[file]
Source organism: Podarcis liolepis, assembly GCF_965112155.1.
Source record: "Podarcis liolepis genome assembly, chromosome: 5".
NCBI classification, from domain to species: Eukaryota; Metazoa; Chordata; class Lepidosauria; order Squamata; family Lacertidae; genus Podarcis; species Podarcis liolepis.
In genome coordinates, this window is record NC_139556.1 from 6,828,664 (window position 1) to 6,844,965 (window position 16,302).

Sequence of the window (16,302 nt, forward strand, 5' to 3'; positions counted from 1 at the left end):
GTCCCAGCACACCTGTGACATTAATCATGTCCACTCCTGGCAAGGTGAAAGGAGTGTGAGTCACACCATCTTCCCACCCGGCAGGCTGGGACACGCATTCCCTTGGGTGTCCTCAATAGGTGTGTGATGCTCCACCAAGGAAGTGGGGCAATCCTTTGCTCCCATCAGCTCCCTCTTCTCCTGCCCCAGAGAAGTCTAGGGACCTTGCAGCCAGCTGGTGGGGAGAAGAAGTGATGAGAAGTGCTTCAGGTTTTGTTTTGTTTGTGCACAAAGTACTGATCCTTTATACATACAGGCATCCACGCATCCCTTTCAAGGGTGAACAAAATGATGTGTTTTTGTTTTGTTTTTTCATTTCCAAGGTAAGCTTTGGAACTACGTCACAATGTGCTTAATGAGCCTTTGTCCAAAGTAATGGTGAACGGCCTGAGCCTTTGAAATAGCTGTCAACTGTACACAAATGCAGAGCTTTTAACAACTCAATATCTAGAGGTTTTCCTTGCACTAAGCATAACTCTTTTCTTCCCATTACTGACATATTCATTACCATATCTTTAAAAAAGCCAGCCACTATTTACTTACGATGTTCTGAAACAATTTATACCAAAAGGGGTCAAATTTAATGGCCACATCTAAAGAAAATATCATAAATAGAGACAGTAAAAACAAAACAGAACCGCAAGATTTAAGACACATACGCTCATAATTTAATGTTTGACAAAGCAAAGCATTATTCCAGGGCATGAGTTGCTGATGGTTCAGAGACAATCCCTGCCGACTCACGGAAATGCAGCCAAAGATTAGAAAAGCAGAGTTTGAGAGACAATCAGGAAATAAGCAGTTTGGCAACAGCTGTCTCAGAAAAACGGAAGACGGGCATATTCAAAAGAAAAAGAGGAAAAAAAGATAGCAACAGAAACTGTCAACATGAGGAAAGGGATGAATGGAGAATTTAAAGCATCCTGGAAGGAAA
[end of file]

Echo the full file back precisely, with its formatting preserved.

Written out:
Source organism: Podarcis liolepis, assembly GCF_965112155.1.
Source record: "Podarcis liolepis genome assembly, chromosome: 5".
NCBI classification, from domain to species: Eukaryota; Metazoa; Chordata; class Lepidosauria; order Squamata; family Lacertidae; genus Podarcis; species Podarcis liolepis.
In genome coordinates, this window is record NC_139556.1 from 6,828,664 (window position 1) to 6,844,965 (window position 16,302).

Sequence of the window (16,302 nt, forward strand, 5' to 3'; positions counted from 1 at the left end):
GTCCCAGCACACCTGTGACATTAATCATGTCCACTCCTGGCAAGGTGAAAGGAGTGTGAGTCACACCATCTTCCCACCCGGCAGGCTGGGACACGCATTCCCTTGGGTGTCCTCAATAGGTGTGTGATGCTCCACCAAGGAAGTGGGGCAATCCTTTGCTCCCATCAGCTCCCTCTTCTCCTGCCCCAGAGAAGTCTAGGGACCTTGCAGCCAGCTGGTGGGGAGAAGAAGTGATGAGAAGTGCTTCAGGTTTTGTTTTGTTTGTGCACAAAGTACTGATCCTTTATACATACAGGCATCCACGCATCCCTTTCAAGGGTGAACAAAATGATGTGTTTTTGTTTTGTTTTTTCATTTCCAAGGTAAGCTTTGGAACTACGTCACAATGTGCTTAATGAGCCTTTGTCCAAAGTAATGGTGAACGGCCTGAGCCTTTGAAATAGCTGTCAACTGTACACAAATGCAGAGCTTTTAACAACTCAATATCTAGAGGTTTTCCTTGCACTAAGCATAACTCTTTTCTTCCCATTACTGACATATTCATTACCATATCTTTAAAAAAGCCAGCCACTATTTACTTACGATGTTCTGAAACAATTTATACCAAAAGGGGTCAAATTTAATGGCCACATCTAAAGAAAATATCATAAATAGAGACAGTAAAAACAAAACAGAACCGCAAGATTTAAGACACATACGCTCATAATTTAATGTTTGACAAAGCAAAGCATTATTCCAGGGCATGAGTTGCTGATGGTTCAGAGACAATCCCTGCCGACTCACGGAAATGCAGCCAAAGATTAGAAAAGCAGAGTTTGAGAGACAATCAGGAAATAAGCAGTTTGGCAACAGCTGTCTCAGAAAAACGGAAGACGGGCATATTCAAAAGAAAAAGAGGAAAAAAAGATAGCAACAGAAACTGTCAACATGAGGAAAGGGATGAATGGAGAATTTAAAGCATCCTGGAAGGAAA